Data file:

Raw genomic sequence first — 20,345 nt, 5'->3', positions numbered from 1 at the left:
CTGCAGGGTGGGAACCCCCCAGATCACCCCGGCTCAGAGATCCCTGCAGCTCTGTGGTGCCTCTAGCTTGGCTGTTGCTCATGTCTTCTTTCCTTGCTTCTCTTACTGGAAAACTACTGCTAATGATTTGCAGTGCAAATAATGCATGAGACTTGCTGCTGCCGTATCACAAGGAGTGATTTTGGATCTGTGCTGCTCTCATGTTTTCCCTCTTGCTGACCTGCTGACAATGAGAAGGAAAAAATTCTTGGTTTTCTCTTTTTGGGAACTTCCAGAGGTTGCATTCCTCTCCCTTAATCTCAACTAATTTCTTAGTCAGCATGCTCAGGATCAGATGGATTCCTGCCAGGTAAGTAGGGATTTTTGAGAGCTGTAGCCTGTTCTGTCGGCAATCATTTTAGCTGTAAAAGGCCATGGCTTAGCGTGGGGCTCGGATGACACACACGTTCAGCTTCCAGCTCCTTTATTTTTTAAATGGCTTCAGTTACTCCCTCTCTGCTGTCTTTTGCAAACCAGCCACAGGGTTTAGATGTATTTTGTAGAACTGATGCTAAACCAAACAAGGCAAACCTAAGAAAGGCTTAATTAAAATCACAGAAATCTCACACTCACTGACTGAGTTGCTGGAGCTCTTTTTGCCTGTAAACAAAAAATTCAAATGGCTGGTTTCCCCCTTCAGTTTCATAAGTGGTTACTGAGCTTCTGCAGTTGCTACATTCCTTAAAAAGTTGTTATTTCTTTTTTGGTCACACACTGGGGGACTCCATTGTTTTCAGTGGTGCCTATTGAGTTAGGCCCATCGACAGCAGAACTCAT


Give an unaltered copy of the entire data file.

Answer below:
Raw genomic sequence first — 20,345 nt, 5'->3', positions numbered from 1 at the left:
CTGCAGGGTGGGAACCCCCCAGATCACCCCGGCTCAGAGATCCCTGCAGCTCTGTGGTGCCTCTAGCTTGGCTGTTGCTCATGTCTTCTTTCCTTGCTTCTCTTACTGGAAAACTACTGCTAATGATTTGCAGTGCAAATAATGCATGAGACTTGCTGCTGCCGTATCACAAGGAGTGATTTTGGATCTGTGCTGCTCTCATGTTTTCCCTCTTGCTGACCTGCTGACAATGAGAAGGAAAAAATTCTTGGTTTTCTCTTTTTGGGAACTTCCAGAGGTTGCATTCCTCTCCCTTAATCTCAACTAATTTCTTAGTCAGCATGCTCAGGATCAGATGGATTCCTGCCAGGTAAGTAGGGATTTTTGAGAGCTGTAGCCTGTTCTGTCGGCAATCATTTTAGCTGTAAAAGGCCATGGCTTAGCGTGGGGCTCGGATGACACACACGTTCAGCTTCCAGCTCCTTTATTTTTTAAATGGCTTCAGTTACTCCCTCTCTGCTGTCTTTTGCAAACCAGCCACAGGGTTTAGATGTATTTTGTAGAACTGATGCTAAACCAAACAAGGCAAACCTAAGAAAGGCTTAATTAAAATCACAGAAATCTCACACTCACTGACTGAGTTGCTGGAGCTCTTTTTGCCTGTAAACAAAAAATTCAAATGGCTGGTTTCCCCCTTCAGTTTCATAAGTGGTTACTGAGCTTCTGCAGTTGCTACATTCCTTAAAAAGTTGTTATTTCTTTTTTGGTCACACACTGGGGGACTCCATTGTTTTCAGTGGTGCCTATTGAGTTAGGCCCATCGACAGCAGAACTCAT